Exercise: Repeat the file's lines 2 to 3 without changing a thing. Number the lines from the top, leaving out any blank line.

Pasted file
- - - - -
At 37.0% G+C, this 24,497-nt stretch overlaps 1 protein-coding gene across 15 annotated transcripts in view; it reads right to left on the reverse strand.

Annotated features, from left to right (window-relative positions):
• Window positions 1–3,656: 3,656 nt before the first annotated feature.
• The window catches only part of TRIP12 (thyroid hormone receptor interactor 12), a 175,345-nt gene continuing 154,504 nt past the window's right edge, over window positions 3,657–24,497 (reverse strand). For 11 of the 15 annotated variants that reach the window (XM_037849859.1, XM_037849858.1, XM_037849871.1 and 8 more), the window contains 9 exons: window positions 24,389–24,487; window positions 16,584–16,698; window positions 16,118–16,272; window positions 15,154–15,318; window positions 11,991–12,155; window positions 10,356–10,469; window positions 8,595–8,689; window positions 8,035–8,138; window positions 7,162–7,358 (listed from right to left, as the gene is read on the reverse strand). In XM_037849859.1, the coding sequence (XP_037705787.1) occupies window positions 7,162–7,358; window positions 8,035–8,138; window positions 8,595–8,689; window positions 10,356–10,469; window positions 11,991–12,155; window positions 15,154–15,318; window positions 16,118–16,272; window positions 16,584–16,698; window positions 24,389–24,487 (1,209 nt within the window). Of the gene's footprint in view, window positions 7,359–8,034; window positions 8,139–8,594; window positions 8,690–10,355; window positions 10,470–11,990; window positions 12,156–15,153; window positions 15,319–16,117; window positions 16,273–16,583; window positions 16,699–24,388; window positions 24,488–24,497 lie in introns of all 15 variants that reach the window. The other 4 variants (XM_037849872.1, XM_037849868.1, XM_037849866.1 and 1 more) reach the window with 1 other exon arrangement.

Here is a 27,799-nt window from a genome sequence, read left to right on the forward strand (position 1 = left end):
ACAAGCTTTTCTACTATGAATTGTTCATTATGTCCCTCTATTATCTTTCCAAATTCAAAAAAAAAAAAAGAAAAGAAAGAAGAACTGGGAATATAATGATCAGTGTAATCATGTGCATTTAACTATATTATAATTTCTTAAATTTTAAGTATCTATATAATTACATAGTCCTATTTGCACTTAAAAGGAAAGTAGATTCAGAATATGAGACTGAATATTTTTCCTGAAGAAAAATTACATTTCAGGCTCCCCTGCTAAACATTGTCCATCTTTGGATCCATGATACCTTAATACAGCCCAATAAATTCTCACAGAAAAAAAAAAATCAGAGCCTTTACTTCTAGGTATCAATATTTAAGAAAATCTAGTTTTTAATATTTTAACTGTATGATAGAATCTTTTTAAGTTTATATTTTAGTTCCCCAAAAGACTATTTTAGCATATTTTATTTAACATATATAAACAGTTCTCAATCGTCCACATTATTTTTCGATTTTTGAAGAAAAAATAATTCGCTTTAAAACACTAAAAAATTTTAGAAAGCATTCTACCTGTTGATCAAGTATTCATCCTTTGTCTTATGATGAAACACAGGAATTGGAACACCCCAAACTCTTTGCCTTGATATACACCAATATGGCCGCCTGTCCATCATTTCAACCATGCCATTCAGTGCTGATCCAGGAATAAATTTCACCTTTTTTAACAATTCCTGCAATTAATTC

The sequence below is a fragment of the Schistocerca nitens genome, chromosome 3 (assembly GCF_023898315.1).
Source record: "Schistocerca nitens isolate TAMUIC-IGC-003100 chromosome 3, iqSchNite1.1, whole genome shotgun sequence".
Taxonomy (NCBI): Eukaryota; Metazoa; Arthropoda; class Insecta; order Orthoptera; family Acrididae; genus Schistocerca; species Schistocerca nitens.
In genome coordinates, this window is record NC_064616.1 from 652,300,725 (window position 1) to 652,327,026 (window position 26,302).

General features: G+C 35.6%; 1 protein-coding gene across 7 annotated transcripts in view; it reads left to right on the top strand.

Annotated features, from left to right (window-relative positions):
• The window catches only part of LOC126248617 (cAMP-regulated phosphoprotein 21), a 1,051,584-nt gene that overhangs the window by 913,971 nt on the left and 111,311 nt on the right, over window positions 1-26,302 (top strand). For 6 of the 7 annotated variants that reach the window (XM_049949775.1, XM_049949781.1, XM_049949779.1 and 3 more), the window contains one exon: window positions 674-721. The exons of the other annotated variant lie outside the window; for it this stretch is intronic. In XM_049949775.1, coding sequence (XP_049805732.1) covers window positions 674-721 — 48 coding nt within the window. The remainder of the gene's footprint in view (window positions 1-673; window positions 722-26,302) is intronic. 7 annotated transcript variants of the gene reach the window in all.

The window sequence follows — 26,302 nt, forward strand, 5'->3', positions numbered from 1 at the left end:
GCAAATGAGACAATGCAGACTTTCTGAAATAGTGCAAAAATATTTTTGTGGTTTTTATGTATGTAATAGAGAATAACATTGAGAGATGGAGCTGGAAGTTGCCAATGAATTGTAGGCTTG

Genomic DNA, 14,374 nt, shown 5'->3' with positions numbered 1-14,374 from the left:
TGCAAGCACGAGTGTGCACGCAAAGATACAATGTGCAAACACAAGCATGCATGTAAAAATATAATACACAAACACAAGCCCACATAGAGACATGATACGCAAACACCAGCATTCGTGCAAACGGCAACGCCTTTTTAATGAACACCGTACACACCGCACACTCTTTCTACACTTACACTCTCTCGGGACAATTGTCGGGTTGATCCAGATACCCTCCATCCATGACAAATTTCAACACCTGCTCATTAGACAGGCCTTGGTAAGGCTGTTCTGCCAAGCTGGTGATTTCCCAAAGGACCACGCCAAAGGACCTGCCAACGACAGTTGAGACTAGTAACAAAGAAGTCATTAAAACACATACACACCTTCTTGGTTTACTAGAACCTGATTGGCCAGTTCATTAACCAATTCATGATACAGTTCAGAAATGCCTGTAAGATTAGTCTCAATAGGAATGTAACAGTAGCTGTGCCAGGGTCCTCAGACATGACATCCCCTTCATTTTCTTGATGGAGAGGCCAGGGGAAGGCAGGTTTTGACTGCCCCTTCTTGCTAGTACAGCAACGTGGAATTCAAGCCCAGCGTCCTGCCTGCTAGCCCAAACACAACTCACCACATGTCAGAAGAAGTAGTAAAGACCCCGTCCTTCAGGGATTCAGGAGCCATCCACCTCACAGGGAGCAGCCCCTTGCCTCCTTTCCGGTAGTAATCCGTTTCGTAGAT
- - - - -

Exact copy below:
Annotated features, from left to right (window-relative positions):
• Window positions 1–3,656: 3,656 nt before the first annotated feature.